3.2 Security

Equipment, Support, and Technology for UK Defence and Security: A Consultation Paper – Part Three – Specific Areas – 3.2 Security

3.2 Security

Security in the UK The National Security Strategy recognises that many of the threats faced by the UK cannot be addressed through purely military means. Of the priority risks to the UK, all of the four Tier One risks and many in the other Tiers require responses from the security and intelligence agencies, police, or [...]

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3.2.1 The security market in the UK

The UK security market can be described as having four principal sectors: integrated security systems; security sub-systems, comprising many sub-sectors such as CCTV and biometrics; cyber security and information assurance; person-based services, including consultancy, training, guarding, and escorting. Any marketplace comprises a demand side and a supply side. Unlike the defence market, the demand side [...]

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3.2.2 Science and technology requirements

The approach of the UK Government to tackling these risks is underpinned by the effective use of science and technology, much of which is provided by the private sector. Creating an efficient and effective security science and technology market in the UK requires a much more coherent security sector than we currently have. Achieving this [...]

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3.2.3 Government laboratories and the private sector

Once requirements are clearly articulated, delivering national security capabilities across so many organisations is a difficult logistical problem. The Ministry of Defence, the Home Office, the police and the security and intelligence agencies all have their own methods of procurement and delivery, from purchasing commercial off-the-shelf (COTS) products to developing equipment in-house. And this is [...]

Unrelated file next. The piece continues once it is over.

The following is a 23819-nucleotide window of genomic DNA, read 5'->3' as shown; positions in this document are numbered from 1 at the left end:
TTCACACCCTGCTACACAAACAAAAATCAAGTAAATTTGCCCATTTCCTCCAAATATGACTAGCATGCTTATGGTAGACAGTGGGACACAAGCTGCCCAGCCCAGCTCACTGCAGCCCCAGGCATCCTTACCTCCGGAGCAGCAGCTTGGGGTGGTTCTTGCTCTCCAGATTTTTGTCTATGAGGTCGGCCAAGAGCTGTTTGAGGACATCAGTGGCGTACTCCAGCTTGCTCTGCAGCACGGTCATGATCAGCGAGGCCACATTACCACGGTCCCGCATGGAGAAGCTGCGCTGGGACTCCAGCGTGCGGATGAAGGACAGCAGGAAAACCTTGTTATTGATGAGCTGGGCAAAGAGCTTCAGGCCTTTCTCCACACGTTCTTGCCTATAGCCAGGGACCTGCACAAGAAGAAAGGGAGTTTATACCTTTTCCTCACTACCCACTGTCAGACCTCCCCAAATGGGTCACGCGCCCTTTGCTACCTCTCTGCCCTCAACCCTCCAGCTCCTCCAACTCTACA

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3.2.4 Security standards

Standards play different roles within each of the four sectors of the security marketplace. While it is difficult to create standards for an end-to-end security system, the individual systems are likely to contain product and performance standards along with interface/interoperability standards. In the information arena, standards in encryption and information assurance would be likely. Finally, [...]

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3.2.5 Innovation in the security sector

The pace of change in science and technology is increasing. New products and software are released so frequently that it is a serious challenge to keep up with developments. Government must make every effort to anticipate the technologies that could be used by our adversaries, and to harness technologies that can help us respond to [...]

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3.2.6 The international security market

The UK has a worldwide reputation for security expertise and technology. This is due to our long history of applied security, particularly with regards to counter-terrorism, along with strong science and engineering skills. UK security companies and products are thus respected for their fitness and reliability. However, exports of security products and services are not [...]

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3.2 Security – Key Questions

Questions: Q76. What methods can the government use to identify systemic capability gaps and communicate them to industry and academia, while maintaining national security? Q77. What steps should be taken to make the security market function more efficiently than at present? Q78. How can Government achieve more efficient procurement in the public sector security market [...]

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